Shri S. Ganesh, Senior Advocate and Shri P.K. Ram, Advocate, ld. Counsels for the appellant, pleaded that in this case, the appellant were selling the two -wheelers and spare parts to their dealers all over India at a uniform price as per all -India price lists and only local taxes were extra, that in the appellant's dealership agreement with various dealers, there was no specific clause making it obligatory for the dealers to incur certain specified quantum of expenses on the advertisements of the appellant's products; that though there was a clause requiring the dealers to vigorously promote, develop and maintain sales of the products and parts of the appellant to their satisfaction and in the manner required by the appellant, and there was also a clause providing for termination of the dealership agreement if the dealer fails to perform any obligation under the agreement, these clauses in the dealership agreement cannot be treated as the clauses which put a legal obligation on the dealers to incur certain minimum quantum of expenses on the advertisement in their respective area for promoting the appellant's products and such clause had not given any enforceable legal right to the appellant to insist on incurring of any specified quantum of advertisement expenses by the dealers; that the Tribunal in the case of Honda Sales Power Products Limited v. CCE Meerut -III reported in : 2015 (317) E.L.T. 510 (Tri. -Del.) has held that advertisement expenses incurred by the dealers would be includible in the assessable value only when there is an enforceable legal right of the manufacturer, against the dealers, to insist on incurring certain amount of expenses on the advertisement and publicity of the products and just a clause in the agreement requiring the dealers to make efforts for promoting sales cannot be treated as a legal obligation in this regard; that ratio of this judgment of the Tribunal is squarely applicable to the facts of this case; that in the appellant's own case for the period prior to 1 -7 -2000, where an identical issue was involved, the Tribunal vide judgment reported in : 1998 (100) E.L.T. 468 (Tri -B) held that while advertisement do contribute to or enhance the marketability of a manufacturers' product and where the dealer is not in picture and the advertisement campaign is conducted by the manufacturer, that can certainly be regarded as contribution wholly or exclusively to the marketability of the product, but where there is a dealer in the picture and the advertisement helps the dealer also in promoting his sales apart from helping the product of the manufacturer, the matter has to be looked at from a different angle and in such cases, the advertisement expenses incurred by the manufacturer would not be includible in the assessable value to the extent the same were recovered from the dealer; that this judgment of the Tribunal has been affirmed by the Apex Court by dismissal of the civil appeal vide order reported in, 1999 (105) E.L.T. 126 (S.C.); that as is clear from the copies of the advertisements placed on record, each advertisement arranged by the appellant in the area of some particular dealer also mentions the dealers' name and address; that these advertisements have, therefore, benefited the dealers also apart from enhancing the marketability of the appellant's product; that in view of this, the amount recovered by the appellant from the dealers cannot be said to be for the reason of or in connection with sale and hence, in terms of the provisions of Section 4(3)(d) regarding definition of transaction value, the amount recovered by the appellant's dealers would not be includible in the assessable value.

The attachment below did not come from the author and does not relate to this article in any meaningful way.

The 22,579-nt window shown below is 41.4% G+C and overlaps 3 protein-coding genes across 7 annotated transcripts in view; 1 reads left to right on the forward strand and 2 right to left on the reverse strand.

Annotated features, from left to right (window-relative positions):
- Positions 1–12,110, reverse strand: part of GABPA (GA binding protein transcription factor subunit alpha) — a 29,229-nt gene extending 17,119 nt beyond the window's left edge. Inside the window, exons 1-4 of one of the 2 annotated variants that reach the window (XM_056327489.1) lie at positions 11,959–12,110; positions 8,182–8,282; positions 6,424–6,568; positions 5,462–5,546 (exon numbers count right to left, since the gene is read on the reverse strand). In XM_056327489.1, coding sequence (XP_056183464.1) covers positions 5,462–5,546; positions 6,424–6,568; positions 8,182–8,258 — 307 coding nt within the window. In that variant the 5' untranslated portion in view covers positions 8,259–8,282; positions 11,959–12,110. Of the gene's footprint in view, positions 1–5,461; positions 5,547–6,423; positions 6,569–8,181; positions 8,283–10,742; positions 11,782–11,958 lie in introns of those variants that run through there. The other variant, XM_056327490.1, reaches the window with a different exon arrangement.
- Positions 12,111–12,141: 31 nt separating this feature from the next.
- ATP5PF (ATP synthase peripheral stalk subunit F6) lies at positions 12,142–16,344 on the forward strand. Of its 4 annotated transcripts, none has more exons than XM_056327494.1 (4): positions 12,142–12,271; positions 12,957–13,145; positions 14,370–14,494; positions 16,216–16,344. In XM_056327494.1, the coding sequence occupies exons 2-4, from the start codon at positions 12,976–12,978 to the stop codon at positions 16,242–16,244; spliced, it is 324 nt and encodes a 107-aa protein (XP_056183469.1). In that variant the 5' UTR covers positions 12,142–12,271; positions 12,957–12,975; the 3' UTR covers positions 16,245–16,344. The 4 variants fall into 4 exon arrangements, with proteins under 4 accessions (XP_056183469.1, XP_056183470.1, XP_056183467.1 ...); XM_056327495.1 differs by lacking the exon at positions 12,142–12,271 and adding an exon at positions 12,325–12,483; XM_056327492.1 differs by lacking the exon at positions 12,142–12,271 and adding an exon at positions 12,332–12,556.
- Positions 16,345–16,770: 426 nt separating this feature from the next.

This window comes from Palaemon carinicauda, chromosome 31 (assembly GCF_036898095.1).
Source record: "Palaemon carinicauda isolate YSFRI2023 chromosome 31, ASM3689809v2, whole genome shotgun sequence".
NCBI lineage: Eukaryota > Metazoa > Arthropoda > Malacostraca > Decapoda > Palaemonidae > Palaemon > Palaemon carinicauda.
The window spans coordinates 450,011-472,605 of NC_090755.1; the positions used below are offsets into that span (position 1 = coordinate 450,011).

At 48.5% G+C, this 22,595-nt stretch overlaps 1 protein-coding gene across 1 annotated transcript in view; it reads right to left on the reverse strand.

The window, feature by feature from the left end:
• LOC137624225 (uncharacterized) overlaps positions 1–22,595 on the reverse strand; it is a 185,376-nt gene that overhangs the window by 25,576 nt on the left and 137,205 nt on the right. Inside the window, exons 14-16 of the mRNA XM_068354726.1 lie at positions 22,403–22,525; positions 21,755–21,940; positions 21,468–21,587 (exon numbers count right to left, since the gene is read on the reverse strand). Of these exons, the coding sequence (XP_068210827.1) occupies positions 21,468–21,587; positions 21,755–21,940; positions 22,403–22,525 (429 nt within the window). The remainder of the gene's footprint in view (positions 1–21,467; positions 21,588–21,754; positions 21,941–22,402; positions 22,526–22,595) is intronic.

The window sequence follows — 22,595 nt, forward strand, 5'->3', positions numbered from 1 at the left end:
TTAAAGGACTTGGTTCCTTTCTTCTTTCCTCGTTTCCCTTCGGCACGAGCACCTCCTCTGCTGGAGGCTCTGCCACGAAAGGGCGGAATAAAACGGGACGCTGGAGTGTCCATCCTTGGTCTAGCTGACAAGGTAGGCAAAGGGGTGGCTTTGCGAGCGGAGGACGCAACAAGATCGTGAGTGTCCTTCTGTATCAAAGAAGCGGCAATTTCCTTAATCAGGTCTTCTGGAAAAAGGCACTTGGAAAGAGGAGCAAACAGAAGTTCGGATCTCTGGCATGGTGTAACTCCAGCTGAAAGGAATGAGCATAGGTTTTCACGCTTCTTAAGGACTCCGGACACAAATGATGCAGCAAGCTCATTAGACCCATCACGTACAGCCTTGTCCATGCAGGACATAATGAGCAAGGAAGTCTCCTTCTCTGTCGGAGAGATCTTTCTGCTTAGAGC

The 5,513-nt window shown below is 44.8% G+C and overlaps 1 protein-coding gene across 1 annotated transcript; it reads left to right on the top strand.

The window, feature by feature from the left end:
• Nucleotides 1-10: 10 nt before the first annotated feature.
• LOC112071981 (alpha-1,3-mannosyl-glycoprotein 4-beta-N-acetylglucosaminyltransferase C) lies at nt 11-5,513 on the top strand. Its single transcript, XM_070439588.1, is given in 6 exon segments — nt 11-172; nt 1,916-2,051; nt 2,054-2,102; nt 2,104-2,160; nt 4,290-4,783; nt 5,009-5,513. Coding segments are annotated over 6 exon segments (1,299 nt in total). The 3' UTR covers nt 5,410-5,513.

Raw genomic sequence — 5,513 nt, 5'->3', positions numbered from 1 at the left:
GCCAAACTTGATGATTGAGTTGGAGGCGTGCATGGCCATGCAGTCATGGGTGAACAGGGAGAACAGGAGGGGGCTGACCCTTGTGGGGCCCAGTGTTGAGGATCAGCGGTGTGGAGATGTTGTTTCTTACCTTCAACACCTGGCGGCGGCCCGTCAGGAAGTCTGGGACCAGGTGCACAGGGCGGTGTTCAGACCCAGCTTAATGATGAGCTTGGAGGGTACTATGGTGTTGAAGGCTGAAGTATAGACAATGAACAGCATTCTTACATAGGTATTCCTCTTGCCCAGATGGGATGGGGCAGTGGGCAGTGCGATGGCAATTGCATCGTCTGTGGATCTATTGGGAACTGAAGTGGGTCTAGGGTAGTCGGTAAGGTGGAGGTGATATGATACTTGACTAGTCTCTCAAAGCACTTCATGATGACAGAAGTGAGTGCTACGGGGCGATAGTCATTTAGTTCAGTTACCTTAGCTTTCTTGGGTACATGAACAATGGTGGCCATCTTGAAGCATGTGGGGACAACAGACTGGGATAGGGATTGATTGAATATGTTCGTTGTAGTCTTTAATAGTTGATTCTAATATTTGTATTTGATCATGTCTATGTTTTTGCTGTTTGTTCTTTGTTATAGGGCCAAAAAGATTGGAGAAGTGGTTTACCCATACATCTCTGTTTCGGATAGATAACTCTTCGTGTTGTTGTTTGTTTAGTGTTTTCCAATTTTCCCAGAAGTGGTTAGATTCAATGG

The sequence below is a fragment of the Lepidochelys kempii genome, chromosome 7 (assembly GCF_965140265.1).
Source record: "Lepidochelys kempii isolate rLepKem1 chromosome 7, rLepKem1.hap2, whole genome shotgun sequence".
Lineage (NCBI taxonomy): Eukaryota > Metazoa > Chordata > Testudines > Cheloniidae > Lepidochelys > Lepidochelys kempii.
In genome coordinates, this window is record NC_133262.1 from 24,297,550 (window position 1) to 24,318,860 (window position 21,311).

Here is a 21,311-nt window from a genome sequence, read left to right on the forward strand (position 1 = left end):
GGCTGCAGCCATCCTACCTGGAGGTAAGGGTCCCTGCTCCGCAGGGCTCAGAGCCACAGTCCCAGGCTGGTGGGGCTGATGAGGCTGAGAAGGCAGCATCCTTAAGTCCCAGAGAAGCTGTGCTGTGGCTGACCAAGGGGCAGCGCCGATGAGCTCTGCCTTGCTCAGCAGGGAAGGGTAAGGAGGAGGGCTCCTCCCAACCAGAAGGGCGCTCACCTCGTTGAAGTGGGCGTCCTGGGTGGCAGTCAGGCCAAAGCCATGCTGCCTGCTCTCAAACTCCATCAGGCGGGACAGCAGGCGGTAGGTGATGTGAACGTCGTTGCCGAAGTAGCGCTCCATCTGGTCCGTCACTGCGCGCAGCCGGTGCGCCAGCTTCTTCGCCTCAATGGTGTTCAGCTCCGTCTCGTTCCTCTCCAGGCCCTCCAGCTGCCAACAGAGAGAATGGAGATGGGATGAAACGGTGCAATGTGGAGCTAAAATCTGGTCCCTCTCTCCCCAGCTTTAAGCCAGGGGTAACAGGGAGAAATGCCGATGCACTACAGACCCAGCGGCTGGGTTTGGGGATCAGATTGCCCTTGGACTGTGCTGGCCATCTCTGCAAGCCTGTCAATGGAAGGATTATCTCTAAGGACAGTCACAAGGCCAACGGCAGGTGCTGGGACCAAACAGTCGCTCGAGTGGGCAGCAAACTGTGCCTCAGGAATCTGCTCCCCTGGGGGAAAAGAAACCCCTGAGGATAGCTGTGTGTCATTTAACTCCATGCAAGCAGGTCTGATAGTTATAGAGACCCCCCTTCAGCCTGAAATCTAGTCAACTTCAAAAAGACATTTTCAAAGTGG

2.1 Shri Ganesh, also pleaded that the duty demand, besides being not sustainable on merits, is also time -barred, as the show cause notice for demand of duty from the period from 1 -6 -2002 to 31 -3 -2005 had been issued on 9 -7 -2007 by invoking proviso to Section 11A(1) and Section 11A(1) proviso would be invokable only if there is evidence of fraud, wilful mis -statement, suppression of facts, deliberate contravention of the provisions of Central Excise Act, 1944 or of the rules made therein with intent to evade the payment of duty, which is not there in the present case inasmuch as, an identical issue had arisen in the matter decided by the Tribunal vide judgment dated 6 -1 -1997 reported in : 1998 (100) E.L.T. 468 (Tri -B) and the Tribunal's judgment was in the appellant's favour and besides this, in the course of audit of the records of the appellant, this very issue had been raised and the appellant had been asked to give details of the amount recovered by them from the dealers in the cases where the advertisement expenses in respect of the advertisement of the products in the area of certain dealers had been incurred by the appellant and hence, in the circumstances of the case, the appellant cannot be accused of fraud, wilful mis -statement, suppression of facts, etc. He, therefore, pleaded that in any case, the duty demand is time -barred. Accordingly, it is pleaded that the impugned order is not sustainable.